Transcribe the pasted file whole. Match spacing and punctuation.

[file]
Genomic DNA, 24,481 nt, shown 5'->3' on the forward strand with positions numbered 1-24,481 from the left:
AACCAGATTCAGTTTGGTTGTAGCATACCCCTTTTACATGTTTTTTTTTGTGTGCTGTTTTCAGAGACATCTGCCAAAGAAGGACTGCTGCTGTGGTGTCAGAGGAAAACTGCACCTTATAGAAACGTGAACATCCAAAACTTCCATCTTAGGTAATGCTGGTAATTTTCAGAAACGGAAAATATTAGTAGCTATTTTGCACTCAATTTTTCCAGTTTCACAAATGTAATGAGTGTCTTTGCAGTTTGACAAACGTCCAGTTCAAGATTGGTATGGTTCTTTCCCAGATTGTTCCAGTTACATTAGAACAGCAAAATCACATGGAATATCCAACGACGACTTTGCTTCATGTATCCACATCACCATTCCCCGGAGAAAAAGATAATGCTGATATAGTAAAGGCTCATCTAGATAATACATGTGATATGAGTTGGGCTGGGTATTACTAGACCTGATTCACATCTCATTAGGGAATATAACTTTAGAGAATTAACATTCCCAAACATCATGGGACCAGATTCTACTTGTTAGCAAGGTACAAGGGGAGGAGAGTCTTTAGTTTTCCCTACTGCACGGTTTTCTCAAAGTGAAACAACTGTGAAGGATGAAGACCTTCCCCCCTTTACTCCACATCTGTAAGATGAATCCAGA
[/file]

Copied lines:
Genomic DNA, 24,481 nt, shown 5'->3' on the forward strand with positions numbered 1-24,481 from the left:
AACCAGATTCAGTTTGGTTGTAGCATACCCCTTTTACATGTTTTTTTTTGTGTGCTGTTTTCAGAGACATCTGCCAAAGAAGGACTGCTGCTGTGGTGTCAGAGGAAAACTGCACCTTATAGAAACGTGAACATCCAAAACTTCCATCTTAGGTAATGCTGGTAATTTTCAGAAACGGAAAATATTAGTAGCTATTTTGCACTCAATTTTTCCAGTTTCACAAATGTAATGAGTGTCTTTGCAGTTTGACAAACGTCCAGTTCAAGATTGGTATGGTTCTTTCCCAGATTGTTCCAGTTACATTAGAACAGCAAAATCACATGGAATATCCAACGACGACTTTGCTTCATGTATCCACATCACCATTCCCCGGAGAAAAAGATAATGCTGATATAGTAAAGGCTCATCTAGATAATACATGTGATATGAGTTGGGCTGGGTATTACTAGACCTGATTCACATCTCATTAGGGAATATAACTTTAGAGAATTAACATTCCCAAACATCATGGGACCAGATTCTACTTGTTAGCAAGGTACAAGGGGAGGAGAGTCTTTAGTTTTCCCTACTGCACGGTTTTCTCAAAGTGAAACAACTGTGAAGGATGAAGACCTTCCCCCCTTTACTCCACATCTGTAAGATGAATCCAGA